Wednesday, July 7, 2010

Emotions Weight Overeating

A comment on a previous blog post, about my thought that emotions are stored in fat, and reading that commenter's own great blog post about having a similar experience, led me to pondering another aspect of weight and the varying beliefs we hold about body image. In her post on Inside Space, she talks about using her fat as a method of sheltering herself from her emotions as well as hiding in it.

I've been pondering that, as I have heard many of my weight loss "buddies" say similar things. What is true for me is not that I ever felt that I was hiding behind my fat, as in fact when I was fat, I felt totally conspicuous and as if there were no place I could hide. Barring those medical conditions that can make a person gain weight, we all know where overweight comes from - overeating. There's no pretending there.

So what did I get then from the behavior? What I believe is true for me, and is something I still have to work with often enough, is that food was my drug of choice. I used it to numb myself and stop feeling those emotions. In addition, food hits that pleasure pathway of the brain in ways that are very similar to other forms of drug abuse. Food tastes good, it feels good to have a full belly - and so on. Here's a link to an interesting article about this.

Watching the pull I continue to experience toward Food - with eating still probably my favorite activity - just being honest here - is a daily gauge of my emotional and spiritual state. If I find myself drawn toward secret eating or what I know to be overeating that sends up the red flag to examine attitudes. Am I falling into an old thought pattern? Suppressing anger? Feeling anxious? Nowadays, my tendency is to move into physical activity instead when I want to work through emotions - that also hits the reward pathway but in a way that seems to promote healthy resolution to problems and a joyous acceptance of the ups and downs life brings.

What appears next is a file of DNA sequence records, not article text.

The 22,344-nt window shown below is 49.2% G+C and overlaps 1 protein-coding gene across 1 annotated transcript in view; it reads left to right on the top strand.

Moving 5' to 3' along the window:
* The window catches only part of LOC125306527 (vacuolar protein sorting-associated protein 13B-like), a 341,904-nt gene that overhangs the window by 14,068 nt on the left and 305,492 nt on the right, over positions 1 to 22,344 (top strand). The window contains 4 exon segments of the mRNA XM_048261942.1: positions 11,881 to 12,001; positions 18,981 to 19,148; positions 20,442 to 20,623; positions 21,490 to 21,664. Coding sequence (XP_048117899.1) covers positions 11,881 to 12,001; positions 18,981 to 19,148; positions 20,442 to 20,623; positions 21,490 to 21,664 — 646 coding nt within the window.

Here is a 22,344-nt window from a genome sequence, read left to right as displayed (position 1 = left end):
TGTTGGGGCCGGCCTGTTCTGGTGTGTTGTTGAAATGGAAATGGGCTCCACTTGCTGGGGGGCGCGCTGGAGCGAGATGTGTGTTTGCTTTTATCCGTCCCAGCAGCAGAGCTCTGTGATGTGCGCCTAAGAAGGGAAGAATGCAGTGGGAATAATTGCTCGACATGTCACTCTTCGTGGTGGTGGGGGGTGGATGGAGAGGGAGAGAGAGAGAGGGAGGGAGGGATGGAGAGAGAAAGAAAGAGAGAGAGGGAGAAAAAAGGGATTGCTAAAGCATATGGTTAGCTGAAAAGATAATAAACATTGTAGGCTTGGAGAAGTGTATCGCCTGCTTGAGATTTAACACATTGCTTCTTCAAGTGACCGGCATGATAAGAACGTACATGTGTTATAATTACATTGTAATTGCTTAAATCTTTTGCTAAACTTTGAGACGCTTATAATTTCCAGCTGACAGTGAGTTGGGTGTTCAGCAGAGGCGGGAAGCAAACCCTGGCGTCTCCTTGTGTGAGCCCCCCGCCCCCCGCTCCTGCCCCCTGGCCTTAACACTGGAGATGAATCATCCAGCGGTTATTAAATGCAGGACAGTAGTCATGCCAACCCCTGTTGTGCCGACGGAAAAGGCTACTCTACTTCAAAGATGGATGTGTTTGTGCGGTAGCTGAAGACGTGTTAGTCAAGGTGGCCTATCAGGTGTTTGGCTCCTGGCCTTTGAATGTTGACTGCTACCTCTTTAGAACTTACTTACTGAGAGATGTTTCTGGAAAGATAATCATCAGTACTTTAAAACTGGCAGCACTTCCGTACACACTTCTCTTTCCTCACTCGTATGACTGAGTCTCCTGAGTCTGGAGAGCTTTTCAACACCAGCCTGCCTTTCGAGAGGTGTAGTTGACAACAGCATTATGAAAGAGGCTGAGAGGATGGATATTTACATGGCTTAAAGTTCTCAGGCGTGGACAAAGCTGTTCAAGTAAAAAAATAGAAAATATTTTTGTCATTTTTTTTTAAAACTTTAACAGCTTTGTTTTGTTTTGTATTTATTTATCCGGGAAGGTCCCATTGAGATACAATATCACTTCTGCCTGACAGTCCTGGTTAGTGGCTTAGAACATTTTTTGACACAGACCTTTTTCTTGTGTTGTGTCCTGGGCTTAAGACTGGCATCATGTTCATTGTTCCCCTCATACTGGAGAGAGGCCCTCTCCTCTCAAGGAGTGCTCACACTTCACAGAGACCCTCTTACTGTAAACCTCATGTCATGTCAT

I still believe that our emotions are stored in our fat, and as we lose weight and burn off that fat, those emotions can resurface as memories - we can even experience the same bodily sensations.

In fact, one of the blogs linked to on Inside Space, has a post that makes related comments.
That blog author quotes a 19th century article by Wiliam James that discusses the physical sensations of the emotion fear and asked the question of what fear would be without the physical changes and came to the conclusion that there would be none without the presence of the physiological aspects: the fast breathing, the fast heartbeat, and so on.